IMPROV ARTIST/ACTOR MARK KENDALL SHINES A LIGHT ON THE ‘MAGIC NEGRO’ STEREOTYPE. HE’S GOING FOR LAUGHS, OF COURSE, AND SOMETHING MORE.
YOU’VE SEEN the “Magic Negro” often, although once in a blue moon he’s a she.
Let comic Mark Kendall explain. He’s the “old black man in the movies. He teaches wisdom and has supernatural powers to guide the white male protagonist through the narrative.”
Whoopi Goldberg had the role in Ghost. Will Smith in The Legend of Bagger Vance and Hitch. Shaquille O’Neal in Kazaam, Eddie Murphy in Holy Man, Don Cheadle in The Family Man and Michael Clarke Duncan in The Green Mile.
And Morgan Freeman? He’s “in everything!” exhorts Kendall, who’s 30. That “everything” includes Driving Miss Daisy, The Shawshank Redemption, Bruce Almighty, Batman Begins, Million Dollar Baby and – well, everything.
Hollywood has used the Magic Negro character for more than half a century. Director Spike Lee is credited with branding it into current consciousness, during a 2001 Yale University lecture. With the “magical, mystical Negro,” Lee told the crowd, white screenwriters and directors “are still doing the same old thing … recycling the noble savage and the happy slave.”
In 2014, Kendall developed a one-man show centered on the trope. Dad’s Garage Theatre Company produced it late that year and Kendall continued developing the piece with the help of a 2015 Reiser Artists Lab grant from the Alliance. It gave him the chance to continue digging into ideas about the Magic Negro and raising questions about what the role means to audiences both white and black.
He’s been throwing bits away, tweaking others, writing new sketches and performing for audiences at improv theaters and Fringe festivals here, nationwide and in Canada.
The result is onstage in the newly titled (Kendall’s capitalization) The Magic Negro and other Blackity Blackness, as told by an African-American Man who also happens to be Black. It’s described as a “hilarious sketch comedy.”
The Magic Negro is the first Reiser lab project to get a full Alliance staging. Moxie, by Brian Kurlander and Lane Carlock and seeded in the Reiser’s inaugural year, had its world premiere in January 2016 at Theatrical Outfit.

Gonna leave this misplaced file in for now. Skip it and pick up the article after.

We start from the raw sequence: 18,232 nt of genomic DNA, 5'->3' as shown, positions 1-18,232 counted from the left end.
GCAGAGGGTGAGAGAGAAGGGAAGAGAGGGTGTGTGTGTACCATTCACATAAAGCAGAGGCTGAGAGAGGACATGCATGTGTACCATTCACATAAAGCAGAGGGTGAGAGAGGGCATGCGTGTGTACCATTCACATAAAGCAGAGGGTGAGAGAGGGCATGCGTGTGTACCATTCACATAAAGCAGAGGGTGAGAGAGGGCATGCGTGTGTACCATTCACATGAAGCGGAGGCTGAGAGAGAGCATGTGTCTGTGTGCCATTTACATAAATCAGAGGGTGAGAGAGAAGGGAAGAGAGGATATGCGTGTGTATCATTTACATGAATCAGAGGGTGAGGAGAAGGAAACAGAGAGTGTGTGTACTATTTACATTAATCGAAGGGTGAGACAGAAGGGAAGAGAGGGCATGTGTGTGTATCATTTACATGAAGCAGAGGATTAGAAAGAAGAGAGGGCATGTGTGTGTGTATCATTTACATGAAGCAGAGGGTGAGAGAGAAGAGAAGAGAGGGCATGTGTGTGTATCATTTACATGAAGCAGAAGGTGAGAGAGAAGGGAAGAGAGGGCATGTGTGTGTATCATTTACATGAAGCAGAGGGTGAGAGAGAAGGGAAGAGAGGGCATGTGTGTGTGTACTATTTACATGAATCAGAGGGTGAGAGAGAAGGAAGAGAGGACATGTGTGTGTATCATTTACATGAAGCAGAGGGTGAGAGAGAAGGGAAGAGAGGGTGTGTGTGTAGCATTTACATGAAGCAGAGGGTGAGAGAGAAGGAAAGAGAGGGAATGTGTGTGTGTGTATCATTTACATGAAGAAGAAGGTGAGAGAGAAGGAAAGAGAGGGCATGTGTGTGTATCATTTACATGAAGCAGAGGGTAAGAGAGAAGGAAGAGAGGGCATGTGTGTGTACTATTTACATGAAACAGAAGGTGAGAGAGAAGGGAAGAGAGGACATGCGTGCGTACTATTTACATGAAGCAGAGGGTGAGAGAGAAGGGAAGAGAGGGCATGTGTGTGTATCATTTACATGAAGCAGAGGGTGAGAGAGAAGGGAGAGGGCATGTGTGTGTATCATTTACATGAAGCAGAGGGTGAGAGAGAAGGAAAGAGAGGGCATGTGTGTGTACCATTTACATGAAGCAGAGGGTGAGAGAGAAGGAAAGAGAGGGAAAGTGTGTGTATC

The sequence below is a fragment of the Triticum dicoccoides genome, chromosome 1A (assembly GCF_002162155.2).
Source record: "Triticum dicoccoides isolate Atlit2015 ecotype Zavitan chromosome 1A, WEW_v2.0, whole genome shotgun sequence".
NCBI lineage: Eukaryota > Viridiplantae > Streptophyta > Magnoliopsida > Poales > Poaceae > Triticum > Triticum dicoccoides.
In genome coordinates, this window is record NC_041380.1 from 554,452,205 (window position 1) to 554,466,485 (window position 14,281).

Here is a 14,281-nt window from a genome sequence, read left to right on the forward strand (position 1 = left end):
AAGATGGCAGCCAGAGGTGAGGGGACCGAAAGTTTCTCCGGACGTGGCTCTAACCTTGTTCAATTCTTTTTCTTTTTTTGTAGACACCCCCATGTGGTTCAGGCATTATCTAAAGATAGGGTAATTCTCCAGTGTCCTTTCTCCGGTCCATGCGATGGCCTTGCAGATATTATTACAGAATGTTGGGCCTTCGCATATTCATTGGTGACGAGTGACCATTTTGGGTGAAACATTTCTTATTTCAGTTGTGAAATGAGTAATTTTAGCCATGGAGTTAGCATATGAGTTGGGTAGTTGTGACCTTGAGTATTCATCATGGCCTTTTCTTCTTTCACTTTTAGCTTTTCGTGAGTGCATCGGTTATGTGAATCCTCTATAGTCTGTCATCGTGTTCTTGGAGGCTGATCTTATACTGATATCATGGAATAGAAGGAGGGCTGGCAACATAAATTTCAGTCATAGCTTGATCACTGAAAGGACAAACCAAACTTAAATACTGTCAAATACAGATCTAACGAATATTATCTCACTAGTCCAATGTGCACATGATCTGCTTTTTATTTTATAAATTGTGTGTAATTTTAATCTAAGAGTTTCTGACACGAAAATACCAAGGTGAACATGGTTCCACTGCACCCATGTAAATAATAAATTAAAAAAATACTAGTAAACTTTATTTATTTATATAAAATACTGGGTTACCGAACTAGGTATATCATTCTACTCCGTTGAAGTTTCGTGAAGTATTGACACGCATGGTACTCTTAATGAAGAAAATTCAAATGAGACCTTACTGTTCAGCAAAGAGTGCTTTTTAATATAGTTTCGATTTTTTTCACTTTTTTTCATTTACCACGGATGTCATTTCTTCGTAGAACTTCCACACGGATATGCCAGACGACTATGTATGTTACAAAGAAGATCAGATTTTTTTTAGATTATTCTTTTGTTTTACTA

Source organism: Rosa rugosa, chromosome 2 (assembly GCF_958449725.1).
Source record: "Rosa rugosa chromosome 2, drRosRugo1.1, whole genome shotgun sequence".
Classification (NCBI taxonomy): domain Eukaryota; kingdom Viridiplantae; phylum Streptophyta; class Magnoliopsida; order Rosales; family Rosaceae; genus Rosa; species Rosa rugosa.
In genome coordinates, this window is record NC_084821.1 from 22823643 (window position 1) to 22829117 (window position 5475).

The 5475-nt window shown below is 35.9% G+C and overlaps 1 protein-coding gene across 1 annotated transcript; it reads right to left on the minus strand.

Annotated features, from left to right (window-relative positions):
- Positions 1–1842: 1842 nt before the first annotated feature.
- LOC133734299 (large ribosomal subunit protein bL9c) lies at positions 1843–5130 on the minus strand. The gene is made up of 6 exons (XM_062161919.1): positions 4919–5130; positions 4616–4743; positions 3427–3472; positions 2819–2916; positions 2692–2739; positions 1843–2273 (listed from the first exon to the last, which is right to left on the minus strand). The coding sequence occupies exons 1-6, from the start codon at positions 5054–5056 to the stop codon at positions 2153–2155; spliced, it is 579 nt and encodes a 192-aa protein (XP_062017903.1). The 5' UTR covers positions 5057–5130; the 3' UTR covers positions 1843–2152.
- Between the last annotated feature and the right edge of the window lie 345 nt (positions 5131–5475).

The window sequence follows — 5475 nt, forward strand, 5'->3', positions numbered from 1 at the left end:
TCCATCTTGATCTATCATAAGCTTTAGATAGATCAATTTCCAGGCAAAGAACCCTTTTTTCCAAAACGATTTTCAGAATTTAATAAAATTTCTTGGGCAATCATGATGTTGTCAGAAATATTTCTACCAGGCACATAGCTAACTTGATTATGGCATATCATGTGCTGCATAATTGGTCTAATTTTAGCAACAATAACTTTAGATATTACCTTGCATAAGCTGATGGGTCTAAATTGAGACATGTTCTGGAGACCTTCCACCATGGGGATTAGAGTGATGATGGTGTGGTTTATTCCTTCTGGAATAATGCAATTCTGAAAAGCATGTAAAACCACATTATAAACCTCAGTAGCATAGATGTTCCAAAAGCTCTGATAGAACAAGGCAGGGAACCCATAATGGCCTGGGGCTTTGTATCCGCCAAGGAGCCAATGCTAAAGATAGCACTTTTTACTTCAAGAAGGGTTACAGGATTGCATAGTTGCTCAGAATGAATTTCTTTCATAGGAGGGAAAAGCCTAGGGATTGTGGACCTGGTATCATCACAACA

The character of the Magic Negro has neither a past nor his own storyline. He’s folksy, good-humored, OK with subservience. He often possesses special insight or magical powers but exists solely to assist and enlighten a main character, always white and usually privileged.
“I’m the one helps him save the world!” Kendall spouts in the show. “I’m the one helps him get the girl! I’m the one lets him know he had it inside himself all the time!”
Kendall, a Dad’s regular who also teaches improv classes there, has been looking forward to partnering with Anthony LeBlanc, who’s part of the Second City improv company in Chicago, and his director at the Alliance.
“Given the subject matter, I know he’ll push me in new directions,” Kendall says. “I’ve been a fan of his work at Second City for a while. Their sketch revues have what I want to achieve: a great combination of speed, hard-hitting punch lines and power.”
Kendall sees LeBlanc as “someone who is all about bringing ideas to the table and improvising to create fully flushed-out sketches.”
Kendall’s appreciation for Second City’s robust comedy heritage dates to his college years at Northwestern University. He returned to Atlanta after school and continued honing his comedy skills. In Dad’s recent original two-person sketch show U Up?, he had the audience howling from the get-go, even when he just stood still and looked perplexed.
What conclusions has Kendall drawn from the popularity of the Magic Negro character?
“Maybe that’s how certain people would prefer to remember black characters, like Uncle Remus in Song of the South,” he says. “Oh, well, he’s happy and singing, so things just couldn’t be that bad.”
“Oh, I like this actor Don Cheadle. Well, I don’t really like him, but he reminds me of my black friend. And this Don Cheadle has super powers, and he’s fun and I can keep him at arm’s length, I don’t have to know him on a deeper level.”
In some way, Kendall says, the Magic Negro provides “a sort of strange comfort.”
At one point in this process, Kendall stared into the audience, smiling big as he asked a question: “If I can keep smiling, then slavery couldn’t have been that bad. Was it?”
“I’ve tried it both ways,” he says. “Smiling and not smiling. When you have your audience laughing, you can get away with more.”
THE REISER ATLANTA ARTISTS LAB: HOW IT WORKS
The Alliance Theatre launched the Reiser Atlanta Artists Lab in 2013 to give artists a producing home for undeveloped work. Each year, after an open call for submissions, judges choose three projects. The artists on that project receive $10,000, rehearsal space and access to the Alliance’s artistic, educational a
nd production staffs. The Lab’s goal is to celebrate the breadth and vision of Atlanta-based artists, encourage collaboration and seed projects that will be produced in Atlanta. Look for showcases from the most recent winners in May.